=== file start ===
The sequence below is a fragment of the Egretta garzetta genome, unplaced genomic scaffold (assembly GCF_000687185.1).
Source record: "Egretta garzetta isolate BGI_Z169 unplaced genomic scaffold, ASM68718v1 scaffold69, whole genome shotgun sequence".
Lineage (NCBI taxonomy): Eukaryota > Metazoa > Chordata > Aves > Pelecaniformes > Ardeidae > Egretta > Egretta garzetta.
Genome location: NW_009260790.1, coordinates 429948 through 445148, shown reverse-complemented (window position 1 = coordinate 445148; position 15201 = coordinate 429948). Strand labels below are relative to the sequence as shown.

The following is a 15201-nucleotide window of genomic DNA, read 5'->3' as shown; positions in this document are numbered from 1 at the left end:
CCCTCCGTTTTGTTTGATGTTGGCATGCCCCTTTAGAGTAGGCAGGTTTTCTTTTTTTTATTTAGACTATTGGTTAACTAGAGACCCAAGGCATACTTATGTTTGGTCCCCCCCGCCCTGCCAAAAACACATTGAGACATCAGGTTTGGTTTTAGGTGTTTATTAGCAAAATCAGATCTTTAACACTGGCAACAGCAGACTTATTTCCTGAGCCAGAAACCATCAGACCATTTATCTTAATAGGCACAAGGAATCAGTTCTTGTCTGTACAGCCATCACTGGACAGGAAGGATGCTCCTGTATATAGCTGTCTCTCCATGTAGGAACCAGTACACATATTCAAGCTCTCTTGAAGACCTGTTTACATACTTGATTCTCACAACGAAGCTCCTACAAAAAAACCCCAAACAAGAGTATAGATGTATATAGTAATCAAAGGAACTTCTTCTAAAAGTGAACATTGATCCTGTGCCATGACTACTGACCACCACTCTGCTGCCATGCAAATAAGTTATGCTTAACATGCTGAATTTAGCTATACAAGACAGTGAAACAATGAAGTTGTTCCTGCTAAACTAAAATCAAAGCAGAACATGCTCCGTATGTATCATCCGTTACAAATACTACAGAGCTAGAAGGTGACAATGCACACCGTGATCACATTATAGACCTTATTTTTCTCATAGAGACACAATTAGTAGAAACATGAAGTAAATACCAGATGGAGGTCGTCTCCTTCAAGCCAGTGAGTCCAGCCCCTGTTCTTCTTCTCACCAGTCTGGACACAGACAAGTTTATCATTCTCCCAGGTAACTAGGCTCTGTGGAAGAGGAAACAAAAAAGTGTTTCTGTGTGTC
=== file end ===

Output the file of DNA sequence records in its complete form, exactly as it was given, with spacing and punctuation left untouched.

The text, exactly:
The sequence below is a fragment of the Egretta garzetta genome, unplaced genomic scaffold (assembly GCF_000687185.1).
Source record: "Egretta garzetta isolate BGI_Z169 unplaced genomic scaffold, ASM68718v1 scaffold69, whole genome shotgun sequence".
Lineage (NCBI taxonomy): Eukaryota > Metazoa > Chordata > Aves > Pelecaniformes > Ardeidae > Egretta > Egretta garzetta.
Genome location: NW_009260790.1, coordinates 429948 through 445148, shown reverse-complemented (window position 1 = coordinate 445148; position 15201 = coordinate 429948). Strand labels below are relative to the sequence as shown.

The following is a 15201-nucleotide window of genomic DNA, read 5'->3' as shown; positions in this document are numbered from 1 at the left end:
CCCTCCGTTTTGTTTGATGTTGGCATGCCCCTTTAGAGTAGGCAGGTTTTCTTTTTTTTATTTAGACTATTGGTTAACTAGAGACCCAAGGCATACTTATGTTTGGTCCCCCCCGCCCTGCCAAAAACACATTGAGACATCAGGTTTGGTTTTAGGTGTTTATTAGCAAAATCAGATCTTTAACACTGGCAACAGCAGACTTATTTCCTGAGCCAGAAACCATCAGACCATTTATCTTAATAGGCACAAGGAATCAGTTCTTGTCTGTACAGCCATCACTGGACAGGAAGGATGCTCCTGTATATAGCTGTCTCTCCATGTAGGAACCAGTACACATATTCAAGCTCTCTTGAAGACCTGTTTACATACTTGATTCTCACAACGAAGCTCCTACAAAAAAACCCCAAACAAGAGTATAGATGTATATAGTAATCAAAGGAACTTCTTCTAAAAGTGAACATTGATCCTGTGCCATGACTACTGACCACCACTCTGCTGCCATGCAAATAAGTTATGCTTAACATGCTGAATTTAGCTATACAAGACAGTGAAACAATGAAGTTGTTCCTGCTAAACTAAAATCAAAGCAGAACATGCTCCGTATGTATCATCCGTTACAAATACTACAGAGCTAGAAGGTGACAATGCACACCGTGATCACATTATAGACCTTATTTTTCTCATAGAGACACAATTAGTAGAAACATGAAGTAAATACCAGATGGAGGTCGTCTCCTTCAAGCCAGTGAGTCCAGCCCCTGTTCTTCTTCTCACCAGTCTGGACACAGACAAGTTTATCATTCTCCCAGGTAACTAGGCTCTGTGGAAGAGGAAACAAAAAAGTGTTTCTGTGTGTC